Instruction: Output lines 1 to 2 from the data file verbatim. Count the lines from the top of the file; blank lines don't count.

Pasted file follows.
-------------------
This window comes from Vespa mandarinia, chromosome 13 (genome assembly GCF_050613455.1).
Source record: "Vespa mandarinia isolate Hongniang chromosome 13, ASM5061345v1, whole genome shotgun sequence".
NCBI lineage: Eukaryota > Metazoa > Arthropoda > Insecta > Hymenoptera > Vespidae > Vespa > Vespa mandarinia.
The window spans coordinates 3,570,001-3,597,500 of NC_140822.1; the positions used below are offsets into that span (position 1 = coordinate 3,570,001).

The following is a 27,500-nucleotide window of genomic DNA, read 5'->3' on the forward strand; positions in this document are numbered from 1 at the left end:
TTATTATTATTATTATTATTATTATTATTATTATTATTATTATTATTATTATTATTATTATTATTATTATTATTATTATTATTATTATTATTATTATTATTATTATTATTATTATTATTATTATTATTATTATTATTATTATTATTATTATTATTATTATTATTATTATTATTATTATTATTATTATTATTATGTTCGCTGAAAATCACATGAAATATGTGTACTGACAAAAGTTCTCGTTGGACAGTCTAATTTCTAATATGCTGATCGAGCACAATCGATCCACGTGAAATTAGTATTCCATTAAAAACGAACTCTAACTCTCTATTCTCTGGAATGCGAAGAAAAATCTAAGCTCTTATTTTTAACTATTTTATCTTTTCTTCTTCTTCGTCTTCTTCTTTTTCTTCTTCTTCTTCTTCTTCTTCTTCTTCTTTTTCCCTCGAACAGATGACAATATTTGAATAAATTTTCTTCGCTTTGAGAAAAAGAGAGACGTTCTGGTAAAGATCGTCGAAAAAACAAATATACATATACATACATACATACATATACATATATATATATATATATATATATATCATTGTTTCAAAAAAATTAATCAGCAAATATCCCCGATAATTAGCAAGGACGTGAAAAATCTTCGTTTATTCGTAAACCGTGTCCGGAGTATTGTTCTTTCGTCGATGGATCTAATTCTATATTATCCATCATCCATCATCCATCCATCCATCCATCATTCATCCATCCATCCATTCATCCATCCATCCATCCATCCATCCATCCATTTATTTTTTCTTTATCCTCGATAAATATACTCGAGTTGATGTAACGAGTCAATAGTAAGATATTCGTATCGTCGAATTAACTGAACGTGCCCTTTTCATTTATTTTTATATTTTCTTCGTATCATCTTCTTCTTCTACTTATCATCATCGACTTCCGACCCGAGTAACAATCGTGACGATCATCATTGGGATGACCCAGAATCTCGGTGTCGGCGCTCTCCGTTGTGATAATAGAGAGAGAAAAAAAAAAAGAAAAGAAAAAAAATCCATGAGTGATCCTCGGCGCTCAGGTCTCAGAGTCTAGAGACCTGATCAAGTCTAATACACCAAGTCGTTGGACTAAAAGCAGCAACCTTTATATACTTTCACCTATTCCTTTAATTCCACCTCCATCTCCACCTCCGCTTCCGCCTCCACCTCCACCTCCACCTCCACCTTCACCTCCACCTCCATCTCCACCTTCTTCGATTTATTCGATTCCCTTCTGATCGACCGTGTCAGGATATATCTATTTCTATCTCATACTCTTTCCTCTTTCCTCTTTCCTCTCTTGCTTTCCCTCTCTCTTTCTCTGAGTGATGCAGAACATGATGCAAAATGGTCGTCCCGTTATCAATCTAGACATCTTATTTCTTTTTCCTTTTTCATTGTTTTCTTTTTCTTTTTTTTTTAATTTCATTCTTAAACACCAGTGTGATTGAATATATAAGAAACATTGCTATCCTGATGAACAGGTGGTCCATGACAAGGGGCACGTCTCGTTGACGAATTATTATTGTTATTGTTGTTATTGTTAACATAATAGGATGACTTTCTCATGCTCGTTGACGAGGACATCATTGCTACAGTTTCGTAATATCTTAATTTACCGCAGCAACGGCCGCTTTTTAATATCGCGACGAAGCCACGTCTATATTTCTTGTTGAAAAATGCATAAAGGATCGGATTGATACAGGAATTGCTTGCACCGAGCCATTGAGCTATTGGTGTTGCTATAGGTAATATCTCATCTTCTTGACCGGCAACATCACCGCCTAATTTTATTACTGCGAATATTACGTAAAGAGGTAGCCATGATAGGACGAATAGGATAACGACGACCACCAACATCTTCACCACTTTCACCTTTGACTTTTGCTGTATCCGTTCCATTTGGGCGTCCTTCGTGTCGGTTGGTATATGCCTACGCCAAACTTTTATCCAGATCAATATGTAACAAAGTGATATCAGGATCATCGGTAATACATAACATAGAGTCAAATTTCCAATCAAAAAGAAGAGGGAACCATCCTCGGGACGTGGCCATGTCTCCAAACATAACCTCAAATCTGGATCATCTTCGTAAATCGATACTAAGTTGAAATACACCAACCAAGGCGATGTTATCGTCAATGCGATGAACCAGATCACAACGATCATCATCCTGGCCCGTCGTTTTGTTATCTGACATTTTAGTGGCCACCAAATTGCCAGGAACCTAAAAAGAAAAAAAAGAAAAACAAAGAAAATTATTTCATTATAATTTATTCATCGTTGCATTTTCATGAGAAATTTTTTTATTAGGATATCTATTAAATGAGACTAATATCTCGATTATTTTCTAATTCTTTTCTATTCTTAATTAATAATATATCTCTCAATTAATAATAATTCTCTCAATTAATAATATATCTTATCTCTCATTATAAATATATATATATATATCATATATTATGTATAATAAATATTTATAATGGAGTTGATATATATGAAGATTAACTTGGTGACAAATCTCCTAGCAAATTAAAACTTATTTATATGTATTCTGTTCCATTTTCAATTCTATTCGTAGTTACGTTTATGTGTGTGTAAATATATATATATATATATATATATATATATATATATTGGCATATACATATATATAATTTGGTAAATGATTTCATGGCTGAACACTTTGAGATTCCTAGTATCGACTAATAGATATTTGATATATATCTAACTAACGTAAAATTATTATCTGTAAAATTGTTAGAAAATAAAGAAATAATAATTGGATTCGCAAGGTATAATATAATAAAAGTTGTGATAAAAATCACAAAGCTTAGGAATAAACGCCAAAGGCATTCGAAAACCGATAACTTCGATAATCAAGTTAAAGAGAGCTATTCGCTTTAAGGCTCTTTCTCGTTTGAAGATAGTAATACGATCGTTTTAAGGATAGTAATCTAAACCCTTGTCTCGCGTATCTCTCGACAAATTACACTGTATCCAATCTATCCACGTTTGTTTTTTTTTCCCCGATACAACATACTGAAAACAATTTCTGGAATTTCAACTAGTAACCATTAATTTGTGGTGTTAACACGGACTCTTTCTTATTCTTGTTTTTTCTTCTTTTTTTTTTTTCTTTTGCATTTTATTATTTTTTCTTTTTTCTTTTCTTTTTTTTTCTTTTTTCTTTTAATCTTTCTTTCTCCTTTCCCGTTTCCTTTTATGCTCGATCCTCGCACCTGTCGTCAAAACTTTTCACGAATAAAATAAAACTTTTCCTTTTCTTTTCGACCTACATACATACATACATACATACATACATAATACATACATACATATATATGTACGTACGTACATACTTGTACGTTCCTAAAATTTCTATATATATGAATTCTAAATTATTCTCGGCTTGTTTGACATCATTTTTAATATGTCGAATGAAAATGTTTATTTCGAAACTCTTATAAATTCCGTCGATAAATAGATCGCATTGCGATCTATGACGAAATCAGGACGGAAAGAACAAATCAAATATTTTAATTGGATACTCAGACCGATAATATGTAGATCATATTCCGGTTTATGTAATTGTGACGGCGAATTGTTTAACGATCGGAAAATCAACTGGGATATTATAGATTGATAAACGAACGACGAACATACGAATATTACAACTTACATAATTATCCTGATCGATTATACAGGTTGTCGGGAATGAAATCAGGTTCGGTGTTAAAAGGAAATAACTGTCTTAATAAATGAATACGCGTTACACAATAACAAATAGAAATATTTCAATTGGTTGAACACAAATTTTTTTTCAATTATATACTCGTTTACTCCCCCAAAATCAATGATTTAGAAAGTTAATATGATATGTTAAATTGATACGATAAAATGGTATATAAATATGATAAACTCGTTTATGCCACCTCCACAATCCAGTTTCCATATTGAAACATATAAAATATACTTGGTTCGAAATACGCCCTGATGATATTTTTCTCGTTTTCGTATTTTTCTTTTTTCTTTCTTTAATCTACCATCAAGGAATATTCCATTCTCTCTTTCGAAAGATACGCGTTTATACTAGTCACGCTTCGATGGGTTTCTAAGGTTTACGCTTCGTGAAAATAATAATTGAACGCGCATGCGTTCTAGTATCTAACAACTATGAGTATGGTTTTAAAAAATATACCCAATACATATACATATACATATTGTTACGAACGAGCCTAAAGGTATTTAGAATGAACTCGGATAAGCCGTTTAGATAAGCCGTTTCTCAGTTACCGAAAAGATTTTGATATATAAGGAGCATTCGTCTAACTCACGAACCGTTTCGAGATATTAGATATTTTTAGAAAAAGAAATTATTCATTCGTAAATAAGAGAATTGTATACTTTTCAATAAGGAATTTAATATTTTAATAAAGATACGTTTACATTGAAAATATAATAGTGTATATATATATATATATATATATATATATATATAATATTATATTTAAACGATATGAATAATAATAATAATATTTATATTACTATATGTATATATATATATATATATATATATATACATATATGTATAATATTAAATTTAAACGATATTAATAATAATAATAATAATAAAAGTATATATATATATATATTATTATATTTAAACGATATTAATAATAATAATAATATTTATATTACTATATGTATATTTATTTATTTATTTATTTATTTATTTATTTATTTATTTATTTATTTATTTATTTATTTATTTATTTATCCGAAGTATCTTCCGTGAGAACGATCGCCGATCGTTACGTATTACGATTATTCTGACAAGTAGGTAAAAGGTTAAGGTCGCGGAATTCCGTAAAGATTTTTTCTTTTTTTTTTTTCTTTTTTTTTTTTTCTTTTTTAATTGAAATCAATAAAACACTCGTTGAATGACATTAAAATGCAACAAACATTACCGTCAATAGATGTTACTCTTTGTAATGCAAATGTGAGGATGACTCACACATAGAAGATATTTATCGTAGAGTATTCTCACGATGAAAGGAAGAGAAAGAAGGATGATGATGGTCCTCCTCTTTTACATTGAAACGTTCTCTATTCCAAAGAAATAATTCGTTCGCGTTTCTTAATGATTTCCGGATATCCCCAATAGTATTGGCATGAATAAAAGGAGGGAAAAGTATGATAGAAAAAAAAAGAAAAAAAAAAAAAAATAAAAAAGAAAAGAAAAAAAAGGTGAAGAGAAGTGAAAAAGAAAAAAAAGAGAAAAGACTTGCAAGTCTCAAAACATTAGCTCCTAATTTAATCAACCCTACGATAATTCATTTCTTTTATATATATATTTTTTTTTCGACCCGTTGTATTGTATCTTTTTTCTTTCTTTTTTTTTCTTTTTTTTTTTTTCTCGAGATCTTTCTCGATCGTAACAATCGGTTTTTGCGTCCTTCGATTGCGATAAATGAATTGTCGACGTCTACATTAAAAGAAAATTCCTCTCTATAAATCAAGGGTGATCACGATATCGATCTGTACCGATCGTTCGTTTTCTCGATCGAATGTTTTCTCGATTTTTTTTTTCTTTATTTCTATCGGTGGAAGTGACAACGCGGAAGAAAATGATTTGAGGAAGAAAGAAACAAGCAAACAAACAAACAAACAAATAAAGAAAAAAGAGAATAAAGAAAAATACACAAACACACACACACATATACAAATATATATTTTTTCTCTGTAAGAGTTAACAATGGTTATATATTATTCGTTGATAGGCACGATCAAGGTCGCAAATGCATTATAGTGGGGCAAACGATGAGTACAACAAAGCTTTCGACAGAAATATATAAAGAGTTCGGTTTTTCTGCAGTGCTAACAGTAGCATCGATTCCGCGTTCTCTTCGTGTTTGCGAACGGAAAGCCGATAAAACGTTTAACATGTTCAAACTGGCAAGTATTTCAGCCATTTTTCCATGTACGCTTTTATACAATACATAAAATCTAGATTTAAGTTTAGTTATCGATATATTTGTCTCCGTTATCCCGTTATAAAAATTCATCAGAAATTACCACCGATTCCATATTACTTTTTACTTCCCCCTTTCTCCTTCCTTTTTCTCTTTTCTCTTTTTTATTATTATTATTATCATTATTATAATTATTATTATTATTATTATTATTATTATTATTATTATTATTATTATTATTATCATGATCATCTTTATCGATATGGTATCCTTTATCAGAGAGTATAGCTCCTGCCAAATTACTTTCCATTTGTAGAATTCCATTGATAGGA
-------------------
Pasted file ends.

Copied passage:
This window comes from Vespa mandarinia, chromosome 13 (genome assembly GCF_050613455.1).
Source record: "Vespa mandarinia isolate Hongniang chromosome 13, ASM5061345v1, whole genome shotgun sequence".